April 22, 2024 - 2:30pm

China is doubling down on manufacturing exports to offset the challenges posed by a sluggish property market and meet the party’s 5% GDP growth target for 2024. Despite the threat of tariffs, Xi Jinping is confident that industrial might remains China’s main geopolitical advantage against the West. By centring Beijing at the core of all (or most) global supply chains, the Chinese leader believes that this might be a much better insurance against sanctions.

While the West is suffering from inflation, China is facing a decrease in the prices of consumer goods at home due to its low domestic demand. Xi refuses to implement a stimulus to boost domestic consumption while committing further to supporting the expansion of advanced industrial sectors such as batteries, semiconductors, solar panels, electric vehicles or drones. Without stimulating internal demand, that means that Chinese industries will need global markets to absorb their growing supply of products.

In terms of GDP growth, the gamble might work, at least for the present year. According to official data, in the first three months of 2024 China’s exports rose 7.1%, and its economy grew by 1.6% over the previous quarter, with projected annual growth of approximately 6.6%. That GDP growth projection might be too ambitious, given that the data for March showed an export slowdown in comparison with the same month in 2023. There is, indeed, the question of how long global markets will be able to absorb Chinese exports, as there are already thousands of Chinese EVs currently piling up in European ports. But Beijing seems confident that global demand for Chinese goods will remain robust for the rest of the year.

In recent years, Xi has pursued an economic policy to make China more self-reliant. In the past, that was interpreted as moving towards a model more dependent on domestic demand instead of exports. The rationality behind that is that if China becomes more reliant on domestic consumption, Beijing will limit its exposure to Western pressures. China’s domestic market, however, is not mature enough to become the country’s growth motor — especially after the impact of the pandemic and the need to transition away from overreliance on the real estate sector.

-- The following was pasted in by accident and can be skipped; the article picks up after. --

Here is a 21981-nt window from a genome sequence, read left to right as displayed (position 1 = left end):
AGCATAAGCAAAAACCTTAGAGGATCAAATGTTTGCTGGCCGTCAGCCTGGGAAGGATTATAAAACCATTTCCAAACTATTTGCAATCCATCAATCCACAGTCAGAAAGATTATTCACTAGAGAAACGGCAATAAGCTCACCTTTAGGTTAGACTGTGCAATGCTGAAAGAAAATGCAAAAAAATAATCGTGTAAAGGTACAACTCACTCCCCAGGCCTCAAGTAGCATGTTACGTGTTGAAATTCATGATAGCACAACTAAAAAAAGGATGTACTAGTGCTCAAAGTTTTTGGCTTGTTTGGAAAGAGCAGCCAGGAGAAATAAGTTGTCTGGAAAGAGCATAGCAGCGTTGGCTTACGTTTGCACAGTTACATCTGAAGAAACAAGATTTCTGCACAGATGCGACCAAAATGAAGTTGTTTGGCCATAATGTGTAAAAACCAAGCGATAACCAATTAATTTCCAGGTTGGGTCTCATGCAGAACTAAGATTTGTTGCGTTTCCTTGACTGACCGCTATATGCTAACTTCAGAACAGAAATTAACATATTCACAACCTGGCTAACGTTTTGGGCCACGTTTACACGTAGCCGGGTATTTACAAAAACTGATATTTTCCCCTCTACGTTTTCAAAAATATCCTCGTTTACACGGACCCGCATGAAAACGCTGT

Xi knows that industrial capacity is China’s main competitive advantage against the West. And to keep China’s technological and industrial development, he still needs global markets. Nevertheless, China’s supremacy in manufacturing supply chains can still bring about a sanctions-proof economy.

Competitors aren’t happy with cheap Chinese advanced manufacturing flooding global markets, and Chinese products might face increasing tariffs from the US, the EU, and even from friendly nations such as Brazil. However, the impact of protectionist measures will take time to have an effect, and the specific content of new regulations might not match the words that make it into the headlines.

Despite the geopolitical risks, advanced Chinese manufacturers are much more competitive than existing alternatives. To achieve the ambitious goals of the green transition, a realistic substitute for Chinese suppliers just doesn’t exist. Reshoring production to Europe or America is a much more costly option and, especially in Europe, the sector will have a hard time staying afloat. For example, despite pledging to help a struggling European solar sector that is already suffering layoffs, the EU has backed down on imposing tariffs on Chinese solar panels.

Xi’s renewed pro-industrial strategy will make China’s economic growth and technological development much more dependent on foreign markets, but at the same time it makes the world much more dependent on China. In that scenario, for the West, it is far more difficult to apply a regime of sanctions similar to the one imposed on Russia after its invasion of Ukraine. Despite the rhetoric about decoupling, the reality is that for the time being, any abrupt economic warfare against China will still lead to mutually assured economic destruction.

Miquel Vila is a political consultant specialising in international affairs. He is also the executive director of the Catalonia Global Institute.